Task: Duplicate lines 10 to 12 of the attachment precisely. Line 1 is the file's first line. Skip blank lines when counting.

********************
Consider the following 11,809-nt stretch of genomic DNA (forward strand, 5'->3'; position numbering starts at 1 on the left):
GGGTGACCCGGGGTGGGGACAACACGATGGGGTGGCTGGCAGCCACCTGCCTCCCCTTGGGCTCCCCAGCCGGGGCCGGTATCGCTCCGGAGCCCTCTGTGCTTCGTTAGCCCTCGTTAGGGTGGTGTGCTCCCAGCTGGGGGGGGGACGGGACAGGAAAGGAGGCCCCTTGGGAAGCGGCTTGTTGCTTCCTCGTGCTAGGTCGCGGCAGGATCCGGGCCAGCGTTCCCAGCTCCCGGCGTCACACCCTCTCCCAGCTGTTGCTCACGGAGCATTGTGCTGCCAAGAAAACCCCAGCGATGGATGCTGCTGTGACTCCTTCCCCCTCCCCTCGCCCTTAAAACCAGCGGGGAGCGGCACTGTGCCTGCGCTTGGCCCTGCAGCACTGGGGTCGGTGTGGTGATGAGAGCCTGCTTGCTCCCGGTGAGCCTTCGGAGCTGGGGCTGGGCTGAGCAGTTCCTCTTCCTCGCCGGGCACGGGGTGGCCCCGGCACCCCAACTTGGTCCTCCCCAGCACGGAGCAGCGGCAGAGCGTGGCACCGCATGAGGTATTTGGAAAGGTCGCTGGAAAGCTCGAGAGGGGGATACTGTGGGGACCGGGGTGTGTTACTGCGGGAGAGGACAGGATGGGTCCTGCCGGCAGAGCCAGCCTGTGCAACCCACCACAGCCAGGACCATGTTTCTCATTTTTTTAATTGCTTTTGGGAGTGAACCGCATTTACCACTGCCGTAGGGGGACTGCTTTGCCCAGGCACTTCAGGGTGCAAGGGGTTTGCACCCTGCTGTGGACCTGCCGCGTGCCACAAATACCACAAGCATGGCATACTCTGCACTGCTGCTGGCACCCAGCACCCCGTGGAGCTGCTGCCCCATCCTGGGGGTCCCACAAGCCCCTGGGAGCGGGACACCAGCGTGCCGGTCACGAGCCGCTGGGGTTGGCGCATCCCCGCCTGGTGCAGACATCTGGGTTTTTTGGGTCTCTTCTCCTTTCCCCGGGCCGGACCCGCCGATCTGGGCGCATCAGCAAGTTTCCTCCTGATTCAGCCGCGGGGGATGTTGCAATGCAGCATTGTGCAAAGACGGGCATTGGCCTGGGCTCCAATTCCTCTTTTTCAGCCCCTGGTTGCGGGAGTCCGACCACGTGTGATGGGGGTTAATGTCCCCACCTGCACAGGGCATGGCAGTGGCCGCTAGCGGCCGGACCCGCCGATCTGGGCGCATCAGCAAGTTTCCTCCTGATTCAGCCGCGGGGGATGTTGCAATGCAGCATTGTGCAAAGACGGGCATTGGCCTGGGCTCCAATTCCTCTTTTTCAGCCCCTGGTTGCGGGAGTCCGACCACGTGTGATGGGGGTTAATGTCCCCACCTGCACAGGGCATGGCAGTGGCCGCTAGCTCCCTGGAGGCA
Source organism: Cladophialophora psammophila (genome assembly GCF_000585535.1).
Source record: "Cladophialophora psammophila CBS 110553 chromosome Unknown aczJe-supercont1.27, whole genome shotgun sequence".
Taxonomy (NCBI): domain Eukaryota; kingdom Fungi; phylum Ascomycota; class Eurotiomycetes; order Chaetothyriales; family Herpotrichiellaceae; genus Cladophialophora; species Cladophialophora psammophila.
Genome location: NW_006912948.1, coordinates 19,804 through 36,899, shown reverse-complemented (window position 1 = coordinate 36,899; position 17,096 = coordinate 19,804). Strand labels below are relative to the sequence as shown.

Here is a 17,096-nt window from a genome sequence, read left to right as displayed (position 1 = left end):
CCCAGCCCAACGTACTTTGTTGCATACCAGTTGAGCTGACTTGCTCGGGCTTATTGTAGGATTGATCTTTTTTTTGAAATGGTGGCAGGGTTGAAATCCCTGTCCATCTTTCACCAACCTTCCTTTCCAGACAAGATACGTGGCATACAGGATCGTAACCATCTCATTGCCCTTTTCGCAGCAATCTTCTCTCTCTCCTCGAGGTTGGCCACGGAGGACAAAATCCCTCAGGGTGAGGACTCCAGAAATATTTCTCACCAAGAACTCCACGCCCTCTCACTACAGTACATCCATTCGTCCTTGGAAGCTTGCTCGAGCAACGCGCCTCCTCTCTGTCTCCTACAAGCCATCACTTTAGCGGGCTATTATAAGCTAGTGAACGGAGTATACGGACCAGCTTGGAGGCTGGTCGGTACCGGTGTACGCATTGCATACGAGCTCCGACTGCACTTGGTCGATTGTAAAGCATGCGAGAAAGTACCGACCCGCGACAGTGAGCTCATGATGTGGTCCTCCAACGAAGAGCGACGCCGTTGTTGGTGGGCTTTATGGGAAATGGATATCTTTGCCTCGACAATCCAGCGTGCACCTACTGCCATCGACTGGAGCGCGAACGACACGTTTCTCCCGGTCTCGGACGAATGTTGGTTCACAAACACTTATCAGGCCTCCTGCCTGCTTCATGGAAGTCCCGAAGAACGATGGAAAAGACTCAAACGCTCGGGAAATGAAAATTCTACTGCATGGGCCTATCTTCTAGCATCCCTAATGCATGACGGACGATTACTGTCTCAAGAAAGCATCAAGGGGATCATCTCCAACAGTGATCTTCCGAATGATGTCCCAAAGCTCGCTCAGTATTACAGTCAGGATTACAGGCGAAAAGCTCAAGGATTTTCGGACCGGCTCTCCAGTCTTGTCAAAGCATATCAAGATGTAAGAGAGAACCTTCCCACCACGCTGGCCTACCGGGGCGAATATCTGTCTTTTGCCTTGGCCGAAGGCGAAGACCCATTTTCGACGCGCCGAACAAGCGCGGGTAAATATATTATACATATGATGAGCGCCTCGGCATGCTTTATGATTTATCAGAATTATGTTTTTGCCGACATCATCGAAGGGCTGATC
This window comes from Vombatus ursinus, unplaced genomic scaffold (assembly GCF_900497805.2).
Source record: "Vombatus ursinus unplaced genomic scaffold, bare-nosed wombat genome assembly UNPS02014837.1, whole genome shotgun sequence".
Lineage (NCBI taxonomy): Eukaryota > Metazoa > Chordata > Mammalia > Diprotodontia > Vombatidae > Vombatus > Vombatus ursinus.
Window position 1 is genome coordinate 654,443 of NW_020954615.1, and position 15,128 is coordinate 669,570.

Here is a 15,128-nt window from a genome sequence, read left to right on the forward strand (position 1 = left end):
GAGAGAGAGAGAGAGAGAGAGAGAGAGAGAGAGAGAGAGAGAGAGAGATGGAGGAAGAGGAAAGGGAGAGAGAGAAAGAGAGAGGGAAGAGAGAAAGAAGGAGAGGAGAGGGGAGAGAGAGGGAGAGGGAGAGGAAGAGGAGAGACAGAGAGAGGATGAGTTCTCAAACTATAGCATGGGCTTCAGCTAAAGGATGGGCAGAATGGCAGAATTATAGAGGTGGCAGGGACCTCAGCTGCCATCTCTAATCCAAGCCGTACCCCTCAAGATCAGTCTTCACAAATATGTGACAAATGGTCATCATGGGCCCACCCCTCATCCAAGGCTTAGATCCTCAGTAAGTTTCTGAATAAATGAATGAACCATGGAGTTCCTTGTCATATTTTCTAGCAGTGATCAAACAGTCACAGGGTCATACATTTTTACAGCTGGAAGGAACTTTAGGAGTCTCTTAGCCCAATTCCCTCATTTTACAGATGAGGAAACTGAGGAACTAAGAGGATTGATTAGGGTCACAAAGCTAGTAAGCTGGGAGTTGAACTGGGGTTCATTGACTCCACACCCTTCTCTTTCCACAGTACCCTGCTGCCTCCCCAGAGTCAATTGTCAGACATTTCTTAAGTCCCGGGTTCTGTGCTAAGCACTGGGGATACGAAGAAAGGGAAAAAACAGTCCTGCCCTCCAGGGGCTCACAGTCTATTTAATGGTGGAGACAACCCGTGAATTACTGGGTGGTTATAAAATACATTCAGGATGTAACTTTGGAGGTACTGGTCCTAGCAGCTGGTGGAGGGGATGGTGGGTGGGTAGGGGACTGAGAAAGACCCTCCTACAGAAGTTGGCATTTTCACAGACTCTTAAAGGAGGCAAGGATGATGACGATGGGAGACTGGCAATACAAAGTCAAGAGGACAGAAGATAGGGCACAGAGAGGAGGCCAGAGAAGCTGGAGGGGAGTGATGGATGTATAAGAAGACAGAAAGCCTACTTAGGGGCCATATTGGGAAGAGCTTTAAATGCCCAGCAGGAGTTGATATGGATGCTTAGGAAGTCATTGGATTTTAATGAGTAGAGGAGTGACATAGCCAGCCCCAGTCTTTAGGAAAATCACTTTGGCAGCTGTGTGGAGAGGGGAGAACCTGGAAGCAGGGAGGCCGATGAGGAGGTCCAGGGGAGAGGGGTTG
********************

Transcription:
Source record: "Vombatus ursinus unplaced genomic scaffold, bare-nosed wombat genome assembly UNPS02014837.1, whole genome shotgun sequence".
Lineage (NCBI taxonomy): Eukaryota > Metazoa > Chordata > Mammalia > Diprotodontia > Vombatidae > Vombatus > Vombatus ursinus.
Window position 1 is genome coordinate 654,443 of NW_020954615.1, and position 15,128 is coordinate 669,570.